The sums claimed by the several subcontractors at that time amounted to $7,537.72.
Thereupon, on July 3, 1889, complainant, Ford, filed his notice of claim of lien for $17,634.27 alleged to be due on the contract, including all moneys due subcontractors at that time, and $390 for extra work.
This claim asserted a lien on the ditch and right of way, and the 22,000 acres of land, to secure the payment of said two sums according to the contract, a copy of which and the specifications was attached to, and made part of, the claim; stated when the work was commenced, completed, and accepted; made the Springer Land Association and others, and the Maxwell Land-Grant Company and others, parties to the notice; gave the Maxwell Land-Grant Company and others as the reputed owners; stated that claimant was employed to do the work 'by the Springer Land Association, C. N. Barnes, general manager, approved by C. C. Strawn as president,' and that 'the terms, time given, and conditions of said contract are those that fully appear in the copy of the said contract which is attached hereto and made a part hereof.' It was properly verified, duly filed and recorded, and action commenced within the statutory time.
McGarvey and Dargle, subcontractors, filed notices of liens, and commenced suits, and Dargle's suit was pending at the date of the decree.
The findings continued:
'It appears by the admissions in the pleadings and from the testimony that the 22,000 acres of land outside of the ditches and reservoirs, and the right of way for the same, were appurtenant to said ditch and reservoirs,—were under said ditch, and to be irrigated thereby; that the same were included within the sections described in the notice of lien and bill of complaint. It does not appear that the particular sections described were selected or segregated by the Springer Land Association, under its contract of May 1, 1888, as capable of irrigation; and it does appear that in a number of the said sections only portions of the section were selected, because a number of them were not flooded, or situated so as to be overflowed with water or irrigated from the ditch. All of said sections were situated between the line of said ditch and the river, and were enhanced in value by reason of its construction.
'It appears that complainant, Ford, paid to his several subcontractors all amounts due them under the first five monthly estimates, but at the time of the commencement of this suit had not paid what was due them under the sixth estimate (May, 1889), nor under the final estimate of June 13, 1889.'
It was also found that there was no collusi n between Ford and the engineer, as charged in the cross bill; that the acceptance by the engineer was conclusive, and the amount shown by his ewtimates correct.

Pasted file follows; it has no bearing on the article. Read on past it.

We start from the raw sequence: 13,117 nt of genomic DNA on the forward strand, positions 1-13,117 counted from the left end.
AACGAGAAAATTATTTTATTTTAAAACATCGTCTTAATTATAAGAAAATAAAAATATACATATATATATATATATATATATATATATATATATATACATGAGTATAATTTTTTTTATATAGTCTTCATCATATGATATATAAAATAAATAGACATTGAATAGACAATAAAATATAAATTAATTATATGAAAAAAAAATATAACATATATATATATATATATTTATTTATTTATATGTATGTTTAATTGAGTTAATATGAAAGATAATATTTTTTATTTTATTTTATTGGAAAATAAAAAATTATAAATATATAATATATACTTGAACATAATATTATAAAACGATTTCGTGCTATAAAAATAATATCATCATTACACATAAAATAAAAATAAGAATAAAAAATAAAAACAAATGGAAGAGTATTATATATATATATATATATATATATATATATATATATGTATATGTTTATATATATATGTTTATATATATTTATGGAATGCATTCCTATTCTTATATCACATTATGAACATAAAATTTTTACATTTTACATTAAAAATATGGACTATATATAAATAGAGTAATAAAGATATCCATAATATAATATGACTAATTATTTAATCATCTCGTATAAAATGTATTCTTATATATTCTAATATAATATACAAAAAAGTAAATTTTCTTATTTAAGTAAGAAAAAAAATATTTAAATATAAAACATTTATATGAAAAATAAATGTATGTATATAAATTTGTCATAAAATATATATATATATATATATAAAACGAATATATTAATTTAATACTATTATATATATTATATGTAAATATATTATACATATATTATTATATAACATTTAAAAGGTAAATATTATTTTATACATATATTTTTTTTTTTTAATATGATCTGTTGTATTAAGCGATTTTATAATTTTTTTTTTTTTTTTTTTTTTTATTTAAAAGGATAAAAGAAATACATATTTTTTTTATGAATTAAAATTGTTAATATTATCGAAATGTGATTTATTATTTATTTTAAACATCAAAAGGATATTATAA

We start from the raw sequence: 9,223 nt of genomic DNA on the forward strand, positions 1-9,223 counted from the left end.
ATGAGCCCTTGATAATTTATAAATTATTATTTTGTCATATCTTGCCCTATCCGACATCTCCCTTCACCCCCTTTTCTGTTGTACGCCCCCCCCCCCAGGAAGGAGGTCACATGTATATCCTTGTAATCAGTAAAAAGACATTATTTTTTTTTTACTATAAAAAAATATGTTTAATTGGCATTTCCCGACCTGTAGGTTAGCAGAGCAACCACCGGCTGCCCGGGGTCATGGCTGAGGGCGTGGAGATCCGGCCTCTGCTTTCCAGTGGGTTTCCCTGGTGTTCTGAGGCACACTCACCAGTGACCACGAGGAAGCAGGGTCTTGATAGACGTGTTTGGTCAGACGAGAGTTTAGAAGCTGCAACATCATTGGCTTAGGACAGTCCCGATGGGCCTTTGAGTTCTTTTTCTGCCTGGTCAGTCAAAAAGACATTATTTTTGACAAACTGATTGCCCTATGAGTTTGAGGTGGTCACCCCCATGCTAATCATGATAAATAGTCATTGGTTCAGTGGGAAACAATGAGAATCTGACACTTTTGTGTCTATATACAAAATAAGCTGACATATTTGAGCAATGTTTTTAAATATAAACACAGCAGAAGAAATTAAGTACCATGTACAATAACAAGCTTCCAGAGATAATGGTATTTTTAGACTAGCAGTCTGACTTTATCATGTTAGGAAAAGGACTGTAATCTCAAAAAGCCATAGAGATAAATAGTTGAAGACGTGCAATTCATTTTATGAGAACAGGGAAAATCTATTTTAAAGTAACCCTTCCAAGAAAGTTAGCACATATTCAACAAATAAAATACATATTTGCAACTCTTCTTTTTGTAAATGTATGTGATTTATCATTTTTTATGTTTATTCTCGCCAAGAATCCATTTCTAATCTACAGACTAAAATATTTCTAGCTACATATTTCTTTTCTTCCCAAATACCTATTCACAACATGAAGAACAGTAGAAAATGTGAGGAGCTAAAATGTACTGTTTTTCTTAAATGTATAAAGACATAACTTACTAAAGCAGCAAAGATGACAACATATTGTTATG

The decree was affirmed (41 Pac. 541), and an appeal was then taken to this court.
'(1) That the claim or notice of lien to foreclose which this suit was brought was insufficient in law to create a lien.
'(2) That the amount claimed and adjudged as a lien was excessive, and included claims not due or payable.
'(3) That the final estimate was not payable by reason of the existence of liens of subcontractors.
'(4) That defendant should be entitled to be credited with the sum of $8,000 on the final estimate, on account of land which was to have been taken in payment thereon.
'(5) That no lien attached to the land outside of the ditches, reservoirs, and the right of way for the same.'
The Compiled Laws of New Mexico of 1884 contain these sections:
'Sec. 1519. A lien is a charge imposed upon specific property, by which it is made security for the preformance of an act.
'Sec. 1520. Every person performing labor upon, or furnishing materials to be used in the construction, alteration, or repair of any mining claim, building, wharf, bridge, ditch, flume, tunnel, fence, machinery, railroad, wagon road or aqueduct to create hydraulic power, or any other structure, or who performs labor in any mining claim, has a lien upon the same for the work or labor done or materials furnished by each, respectively, whether done or furnished at the instance of the owner of the building, or other improvement or his agent; and every contractor, subcontractor, architect, builder, or other person having charge of any mining, or of the construction, alteration or repair, either in whole or in part, of any building or other improvement, as aforesaid, shall be held to be the agent of the owner, for the purposes of this act.'
'Sec. 1522. The land upon which any building, improvement, or structure is constructed, together with a convenient space about the same, or so much as may be required for the convenient use and occupation thereof, to be determined by the court on rendering judgment, is also subject to the lien, if at the commencement of the work, or of the furnishing the materials for the same, the land belonged to the person who caused said building, improvement or structure to be constructed, altered, or repaired, but if such person owned less than a fee simple estate in such land, then only his interest therein is subject to such lien.'